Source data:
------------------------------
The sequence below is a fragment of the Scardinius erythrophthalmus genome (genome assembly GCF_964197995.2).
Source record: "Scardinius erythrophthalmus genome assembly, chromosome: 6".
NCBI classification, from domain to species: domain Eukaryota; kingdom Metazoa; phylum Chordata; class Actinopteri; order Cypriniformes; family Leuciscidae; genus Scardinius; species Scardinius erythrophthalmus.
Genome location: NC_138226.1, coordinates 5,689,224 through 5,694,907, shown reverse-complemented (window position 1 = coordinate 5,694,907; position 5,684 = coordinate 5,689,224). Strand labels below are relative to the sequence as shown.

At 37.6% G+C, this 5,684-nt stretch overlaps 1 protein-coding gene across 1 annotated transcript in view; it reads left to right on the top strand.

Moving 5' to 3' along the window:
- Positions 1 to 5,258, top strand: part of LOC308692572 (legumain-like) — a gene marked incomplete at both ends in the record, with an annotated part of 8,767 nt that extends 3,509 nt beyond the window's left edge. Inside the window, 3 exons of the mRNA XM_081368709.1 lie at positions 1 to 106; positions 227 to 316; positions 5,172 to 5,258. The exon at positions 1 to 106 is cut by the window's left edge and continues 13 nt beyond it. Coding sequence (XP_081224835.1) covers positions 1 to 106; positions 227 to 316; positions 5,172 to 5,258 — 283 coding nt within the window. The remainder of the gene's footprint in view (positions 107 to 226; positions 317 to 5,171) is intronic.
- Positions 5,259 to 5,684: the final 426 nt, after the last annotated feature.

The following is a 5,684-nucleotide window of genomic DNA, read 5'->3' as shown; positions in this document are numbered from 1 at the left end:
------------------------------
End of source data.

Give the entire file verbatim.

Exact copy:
The sequence below is a fragment of the Scardinius erythrophthalmus genome (genome assembly GCF_964197995.2).
Source record: "Scardinius erythrophthalmus genome assembly, chromosome: 6".
NCBI classification, from domain to species: domain Eukaryota; kingdom Metazoa; phylum Chordata; class Actinopteri; order Cypriniformes; family Leuciscidae; genus Scardinius; species Scardinius erythrophthalmus.
Genome location: NC_138226.1, coordinates 5,689,224 through 5,694,907, shown reverse-complemented (window position 1 = coordinate 5,694,907; position 5,684 = coordinate 5,689,224). Strand labels below are relative to the sequence as shown.

At 37.6% G+C, this 5,684-nt stretch overlaps 1 protein-coding gene across 1 annotated transcript in view; it reads left to right on the top strand.

Moving 5' to 3' along the window:
- Positions 1 to 5,258, top strand: part of LOC308692572 (legumain-like) — a gene marked incomplete at both ends in the record, with an annotated part of 8,767 nt that extends 3,509 nt beyond the window's left edge. Inside the window, 3 exons of the mRNA XM_081368709.1 lie at positions 1 to 106; positions 227 to 316; positions 5,172 to 5,258. The exon at positions 1 to 106 is cut by the window's left edge and continues 13 nt beyond it. Coding sequence (XP_081224835.1) covers positions 1 to 106; positions 227 to 316; positions 5,172 to 5,258 — 283 coding nt within the window. The remainder of the gene's footprint in view (positions 107 to 226; positions 317 to 5,171) is intronic.
- Positions 5,259 to 5,684: the final 426 nt, after the last annotated feature.

The following is a 5,684-nucleotide window of genomic DNA, read 5'->3' as shown; positions in this document are numbered from 1 at the left end: